Community Spotlight: Rabun County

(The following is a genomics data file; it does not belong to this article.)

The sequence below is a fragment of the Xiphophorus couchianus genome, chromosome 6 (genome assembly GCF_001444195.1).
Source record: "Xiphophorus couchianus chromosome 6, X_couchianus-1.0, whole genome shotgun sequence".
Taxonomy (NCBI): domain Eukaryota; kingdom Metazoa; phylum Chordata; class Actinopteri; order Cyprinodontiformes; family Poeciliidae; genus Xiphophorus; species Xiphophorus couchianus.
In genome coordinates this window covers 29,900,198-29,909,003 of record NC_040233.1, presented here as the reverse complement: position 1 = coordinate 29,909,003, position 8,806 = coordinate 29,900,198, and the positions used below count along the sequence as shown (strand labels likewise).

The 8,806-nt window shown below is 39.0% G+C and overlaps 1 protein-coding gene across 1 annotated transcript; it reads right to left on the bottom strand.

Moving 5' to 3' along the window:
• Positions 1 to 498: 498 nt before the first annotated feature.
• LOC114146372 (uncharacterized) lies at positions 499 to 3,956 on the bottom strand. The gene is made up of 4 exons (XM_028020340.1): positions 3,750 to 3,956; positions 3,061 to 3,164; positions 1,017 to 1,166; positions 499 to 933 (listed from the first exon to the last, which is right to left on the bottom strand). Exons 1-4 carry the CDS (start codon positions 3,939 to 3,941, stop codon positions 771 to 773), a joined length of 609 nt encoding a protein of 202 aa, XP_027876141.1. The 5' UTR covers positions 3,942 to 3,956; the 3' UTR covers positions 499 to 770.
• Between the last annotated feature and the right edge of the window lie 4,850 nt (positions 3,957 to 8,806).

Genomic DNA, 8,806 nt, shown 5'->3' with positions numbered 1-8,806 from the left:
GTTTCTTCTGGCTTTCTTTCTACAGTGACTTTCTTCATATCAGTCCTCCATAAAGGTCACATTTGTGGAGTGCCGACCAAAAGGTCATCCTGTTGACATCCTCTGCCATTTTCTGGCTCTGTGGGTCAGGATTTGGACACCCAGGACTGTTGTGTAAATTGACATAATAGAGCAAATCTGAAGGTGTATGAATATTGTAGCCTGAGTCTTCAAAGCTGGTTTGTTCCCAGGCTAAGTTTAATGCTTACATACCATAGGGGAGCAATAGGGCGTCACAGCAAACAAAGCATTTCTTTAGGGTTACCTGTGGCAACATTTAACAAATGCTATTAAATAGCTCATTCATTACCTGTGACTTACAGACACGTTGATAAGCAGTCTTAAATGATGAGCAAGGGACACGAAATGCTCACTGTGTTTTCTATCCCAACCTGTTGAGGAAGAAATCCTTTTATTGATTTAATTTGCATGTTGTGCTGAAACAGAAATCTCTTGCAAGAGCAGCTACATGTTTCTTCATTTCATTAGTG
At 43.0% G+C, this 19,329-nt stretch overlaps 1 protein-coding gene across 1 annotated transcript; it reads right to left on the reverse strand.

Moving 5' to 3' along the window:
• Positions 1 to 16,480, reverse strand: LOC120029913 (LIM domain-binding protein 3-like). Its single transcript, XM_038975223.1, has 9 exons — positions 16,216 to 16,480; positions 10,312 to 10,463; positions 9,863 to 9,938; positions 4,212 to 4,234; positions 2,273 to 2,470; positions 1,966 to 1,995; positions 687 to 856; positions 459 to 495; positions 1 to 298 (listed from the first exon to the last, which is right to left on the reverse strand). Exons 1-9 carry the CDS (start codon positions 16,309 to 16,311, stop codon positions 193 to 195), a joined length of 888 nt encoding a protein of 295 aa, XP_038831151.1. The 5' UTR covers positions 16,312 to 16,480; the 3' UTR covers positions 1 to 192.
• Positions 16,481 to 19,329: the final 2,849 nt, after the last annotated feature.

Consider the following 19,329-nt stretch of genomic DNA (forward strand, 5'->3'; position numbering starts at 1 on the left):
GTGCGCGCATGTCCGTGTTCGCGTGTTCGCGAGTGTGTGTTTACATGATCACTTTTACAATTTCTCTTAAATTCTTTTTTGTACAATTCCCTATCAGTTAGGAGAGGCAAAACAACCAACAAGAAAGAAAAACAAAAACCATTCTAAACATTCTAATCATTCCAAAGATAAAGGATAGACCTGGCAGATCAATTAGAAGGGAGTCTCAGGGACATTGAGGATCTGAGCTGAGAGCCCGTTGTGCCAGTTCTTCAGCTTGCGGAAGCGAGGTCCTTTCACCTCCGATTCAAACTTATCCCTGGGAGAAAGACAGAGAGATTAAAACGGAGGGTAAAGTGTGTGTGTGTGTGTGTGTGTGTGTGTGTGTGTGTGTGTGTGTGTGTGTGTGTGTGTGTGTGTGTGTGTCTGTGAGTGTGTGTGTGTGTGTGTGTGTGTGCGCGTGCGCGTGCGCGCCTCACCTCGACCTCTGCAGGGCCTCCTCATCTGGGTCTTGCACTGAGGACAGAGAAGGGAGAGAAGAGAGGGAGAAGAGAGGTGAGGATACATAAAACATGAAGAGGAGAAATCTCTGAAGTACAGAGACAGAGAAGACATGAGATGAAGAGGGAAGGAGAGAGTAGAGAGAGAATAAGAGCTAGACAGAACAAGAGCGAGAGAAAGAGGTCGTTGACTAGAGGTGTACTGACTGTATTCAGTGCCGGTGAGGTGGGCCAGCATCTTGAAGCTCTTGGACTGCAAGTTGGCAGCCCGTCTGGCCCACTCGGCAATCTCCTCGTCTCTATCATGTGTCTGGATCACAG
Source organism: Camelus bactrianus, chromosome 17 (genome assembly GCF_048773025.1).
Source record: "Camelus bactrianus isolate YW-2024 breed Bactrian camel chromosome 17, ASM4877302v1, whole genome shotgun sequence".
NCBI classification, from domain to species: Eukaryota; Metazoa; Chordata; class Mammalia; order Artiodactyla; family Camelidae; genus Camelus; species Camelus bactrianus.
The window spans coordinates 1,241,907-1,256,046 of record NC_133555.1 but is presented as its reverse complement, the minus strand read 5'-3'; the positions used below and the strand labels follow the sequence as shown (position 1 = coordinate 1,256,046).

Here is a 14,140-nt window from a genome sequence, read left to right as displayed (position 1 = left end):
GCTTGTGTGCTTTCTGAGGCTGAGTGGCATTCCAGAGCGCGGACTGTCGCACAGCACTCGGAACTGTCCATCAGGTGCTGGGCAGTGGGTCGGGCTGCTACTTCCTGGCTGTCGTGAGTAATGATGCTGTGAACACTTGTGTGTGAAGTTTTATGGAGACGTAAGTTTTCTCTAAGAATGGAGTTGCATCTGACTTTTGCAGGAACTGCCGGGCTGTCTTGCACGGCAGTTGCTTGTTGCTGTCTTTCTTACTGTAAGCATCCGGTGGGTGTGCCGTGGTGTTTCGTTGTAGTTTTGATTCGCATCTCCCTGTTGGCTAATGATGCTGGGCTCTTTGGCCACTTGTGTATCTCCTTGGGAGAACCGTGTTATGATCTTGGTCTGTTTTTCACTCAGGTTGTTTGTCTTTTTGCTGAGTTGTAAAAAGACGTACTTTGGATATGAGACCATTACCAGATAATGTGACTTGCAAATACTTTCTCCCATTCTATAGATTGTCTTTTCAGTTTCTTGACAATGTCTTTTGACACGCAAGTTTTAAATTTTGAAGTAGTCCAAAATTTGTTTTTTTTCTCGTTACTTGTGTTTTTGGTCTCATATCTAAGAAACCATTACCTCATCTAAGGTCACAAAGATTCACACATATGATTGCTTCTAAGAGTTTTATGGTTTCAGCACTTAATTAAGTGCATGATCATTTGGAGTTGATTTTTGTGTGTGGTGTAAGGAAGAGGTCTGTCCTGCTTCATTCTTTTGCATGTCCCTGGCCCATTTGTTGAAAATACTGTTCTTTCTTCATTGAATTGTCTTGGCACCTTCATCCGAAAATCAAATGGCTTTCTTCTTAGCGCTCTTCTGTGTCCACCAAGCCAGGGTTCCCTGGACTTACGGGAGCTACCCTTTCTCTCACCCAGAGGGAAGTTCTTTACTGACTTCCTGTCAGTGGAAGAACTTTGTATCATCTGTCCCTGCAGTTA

Relax in Rabun North Georgia’s Summer Retreat Lake Burton In the midst of life’s hustle and bustle, there’s an undeniable allure to escaping it all and immersing oneself in the serenity of a relaxing vacation. Whether it’s the flowing waters of a glimmering lake, the rustle of leaves in a secluded forest, or the breathtaking vistas of mountain ranges, Rabun County offers a variety of activities to soothe the soul and rejuvenate the spirit. Nature has an unparalleled ability to instill a sense of calm and perspective and Rabun County has approx. 150,000 acres of National Forest land and 20% is owned by Georgia Power for Lake Burton, Rabun, Seed, and Tallulah. If boating, water-sports, swimming or fishing help you cool off on a hot summer day then Rabun County has several lakes with the largest being Lake Burton. Offering three activity areas of Jones Bridge Park, Timpson Cove Beach, or Murray Cove all offer shoreline and picnic areas. Lake Rabun is the second largest with Nacoochee Park and Rabun Beach. Fees are usually required for fishing and catches include bass, bream, perch, trout and catfish. If your looking for cool waters to beat the heat, the Chattooga River borders Georgia and South Carolina and is recognized as one of the Southeast’s premier whitewater area. Over 50 miles of river flows from the Appalachian Mountains to Lake Tugaloo offering class II – V rapids. Black Rock State Park Rabun County boasts on having “three Georgia State Parks” with Moccasin Creek State Park on Lake Burton and off the Scenic Hwy. 197. Black Rock Mountain State Park to the North and takes it’s name from the shear dark granite wall that is visible from long distances. Within the State Park there are four scenic overlooks. Visitors enjoying backpacking for day trips, hiking on the trails and fishing on the 17 acre lake. Near Black Rock Mtn. is home to the famed “Foxfire” Museum & Heritage Center. The project of Foxfire magazine was based on interviewing local people and publishing their stories, which inspired numerous schools across the country to develop similar programs. The museum offers a self-guided tour through the authentic village showing the trades of early settlers Dillard House Traveling north a beautiful valley surrounded by farmland and mountains leads to the community of Dillard that dates back to the earliest documented white settlers in 1794. Visitors have been welcomed to farm fresh family-style meals at the Dillard House Restaurant since 1917 which is listed on the National Register of Historical Places. The town has an old time feel with antique shops, markets, welcoming accommodations, plus arts & crafts to help you savor the simple life. To view high atop the Mountains take a beautiful scenic drive on Highway 246 toward Sky Valley, Ga. to see an aerial perspective from lookouts. The area offers abundant hiking, waterfalls and scenic flora. Georgia’s highest city, with an elevation of 3,500 ft. is home to Sky Valley [...]